An estate planning involves the anticipation of a testator’s passing and the preparation of estate distribution.
Estate plans are a lot more complicated than that, however. Here’s what is included:
A will is the most basic legal document that’s made in an estate plan. You’ll include your last wishes and testament in your will. Your last wishes may include funeral arrangements and how you wish to be buried. While your testament will dictate how your assets are distributed after your death.
You’ll name heirs who will inherit from your estate plan. If you name multiple beneficiaries, you can divide up your estate so that heirs are given some or all of your assets as you choose. You may even wish to name contingent beneficiaries so that if anything happens you’ll have a backup heir.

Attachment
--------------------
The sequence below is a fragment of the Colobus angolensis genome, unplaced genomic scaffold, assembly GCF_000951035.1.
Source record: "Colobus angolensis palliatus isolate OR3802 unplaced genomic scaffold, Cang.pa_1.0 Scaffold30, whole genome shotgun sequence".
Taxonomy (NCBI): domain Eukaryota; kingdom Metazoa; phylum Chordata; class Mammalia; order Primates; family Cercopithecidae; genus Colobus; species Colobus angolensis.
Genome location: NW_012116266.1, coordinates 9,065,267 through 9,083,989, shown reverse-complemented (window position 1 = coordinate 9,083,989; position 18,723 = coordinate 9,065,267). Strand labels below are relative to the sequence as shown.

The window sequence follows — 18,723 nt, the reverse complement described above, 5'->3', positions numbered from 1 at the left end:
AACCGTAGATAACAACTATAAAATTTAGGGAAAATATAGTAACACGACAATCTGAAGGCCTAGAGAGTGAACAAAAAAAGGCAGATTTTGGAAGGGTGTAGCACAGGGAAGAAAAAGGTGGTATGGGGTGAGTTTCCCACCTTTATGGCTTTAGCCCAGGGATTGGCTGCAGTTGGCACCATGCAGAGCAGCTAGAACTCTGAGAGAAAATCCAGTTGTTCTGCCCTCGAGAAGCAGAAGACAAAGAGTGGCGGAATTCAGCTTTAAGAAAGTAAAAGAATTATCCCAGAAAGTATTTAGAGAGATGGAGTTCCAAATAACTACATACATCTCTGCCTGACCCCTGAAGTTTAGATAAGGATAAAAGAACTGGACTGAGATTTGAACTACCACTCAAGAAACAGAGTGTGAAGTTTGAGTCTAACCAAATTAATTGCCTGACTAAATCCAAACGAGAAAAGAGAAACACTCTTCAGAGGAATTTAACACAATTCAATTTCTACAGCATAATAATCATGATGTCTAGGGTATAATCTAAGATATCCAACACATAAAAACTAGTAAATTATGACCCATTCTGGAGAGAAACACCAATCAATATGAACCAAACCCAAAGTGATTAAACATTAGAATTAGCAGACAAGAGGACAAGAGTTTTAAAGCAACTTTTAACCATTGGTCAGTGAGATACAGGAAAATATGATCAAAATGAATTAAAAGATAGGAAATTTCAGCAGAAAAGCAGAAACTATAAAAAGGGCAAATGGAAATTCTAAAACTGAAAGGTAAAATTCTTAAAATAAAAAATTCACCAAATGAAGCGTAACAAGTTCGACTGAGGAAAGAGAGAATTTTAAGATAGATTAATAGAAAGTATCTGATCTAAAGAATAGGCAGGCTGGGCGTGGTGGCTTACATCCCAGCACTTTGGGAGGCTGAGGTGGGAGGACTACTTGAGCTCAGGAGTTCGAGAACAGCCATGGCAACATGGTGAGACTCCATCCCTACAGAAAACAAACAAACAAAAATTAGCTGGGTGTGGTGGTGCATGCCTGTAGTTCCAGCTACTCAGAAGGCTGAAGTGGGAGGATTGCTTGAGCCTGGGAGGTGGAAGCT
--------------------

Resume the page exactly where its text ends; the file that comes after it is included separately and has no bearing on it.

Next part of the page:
Executor of the estate
After your passing, the executor of the estate will be responsible for administering your estate. They may have to gather death certificates, collect benefits and contact heirs and interested parties. They may also be responsible for verifying your estate plans during probate.
Power of attorney
An estate plan primarily oversees what happens after you die, but there are some features that may be used while you’re alive, such as a power of attorney. A power of attorney is an agent who acts on your behalf if you’re incapacitated. They can help with your financial and medical decisions when you can’t make them alone.
You may also wish to name a child guardian in your estate plan. A child guardian can be anyone who can take on the responsibility of the care of your children if you suddenly pass away or are incapacitated.
Some people want to be sure that their assets are protected for a beneficiary. A will may take out estate taxes, meaning heirs may not get the full amount of their inheritance. One way to avoid this – and probate – is by making a trust.
If you have questions or concerns when making an estate plan, you may need to reach out for legal help.